Diversity in the C-Suite

Diversity in the C-Suite

David F. Larcker, Brian Tayan
Stanford Closer Look Series. Corporate Governance Research Initiative, April

There has been a broad push in recent years to increase diversity at the board and CEO levels of public corporations. Despite this effort, diversity on boards and in senior leadership positions has not reached the levels to which advocates aspire. We provide new insight into this topic by examining the size, structure, and demographic makeup of the C-suite (the CEO and the direct reports to the CEO) in each of the Fortune 100 companies. Demographic statistics by each functional role are provided. Organizational charts of the C-suites of each company as of February 2020 are provided by reference.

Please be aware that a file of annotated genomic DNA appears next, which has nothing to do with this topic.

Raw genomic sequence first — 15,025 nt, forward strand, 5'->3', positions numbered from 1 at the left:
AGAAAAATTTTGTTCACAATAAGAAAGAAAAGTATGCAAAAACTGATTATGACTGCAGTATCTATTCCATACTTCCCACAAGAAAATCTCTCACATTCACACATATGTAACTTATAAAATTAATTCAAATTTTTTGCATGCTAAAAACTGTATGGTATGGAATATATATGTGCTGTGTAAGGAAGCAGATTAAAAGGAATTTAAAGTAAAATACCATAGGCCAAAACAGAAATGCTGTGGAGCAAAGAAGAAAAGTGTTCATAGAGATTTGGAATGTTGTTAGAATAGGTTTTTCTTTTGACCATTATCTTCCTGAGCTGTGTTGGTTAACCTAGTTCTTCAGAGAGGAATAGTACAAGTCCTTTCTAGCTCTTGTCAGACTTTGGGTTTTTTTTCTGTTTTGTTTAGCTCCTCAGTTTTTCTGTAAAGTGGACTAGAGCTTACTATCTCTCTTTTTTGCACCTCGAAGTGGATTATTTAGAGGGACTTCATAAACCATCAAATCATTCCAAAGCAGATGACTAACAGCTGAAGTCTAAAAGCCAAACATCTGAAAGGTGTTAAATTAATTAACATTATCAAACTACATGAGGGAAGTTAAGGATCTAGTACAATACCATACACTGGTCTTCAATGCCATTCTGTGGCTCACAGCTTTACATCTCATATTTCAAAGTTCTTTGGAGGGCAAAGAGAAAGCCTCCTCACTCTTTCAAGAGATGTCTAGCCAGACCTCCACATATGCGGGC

We find that women (and, to a lesser extent, racially diverse executives) who directly report to the CEO are underrepresented in positions that directly feed into future CEO and board roles (such as CFO and P&L leaders) and have greater representation in positions that are less likely to lead to these appointments (such as general counsel or human resources). That is, diversity statistics in the C-suite — even though low — still overstate the likelihood of increased diversity among corporate leadership in coming years.

We ask:

  • At what step along the way does the process of promoting diverse executives break down?
  • Should companies disclose diversity in greater detail by level or function?
  • What accounts for the fact that women have much higher representation in lower potential C-suite roles?
  • What accounts for the very low levels of racial diversity across C-suite roles?
  • When will company initiatives actually lead to tangible improvements in diversity?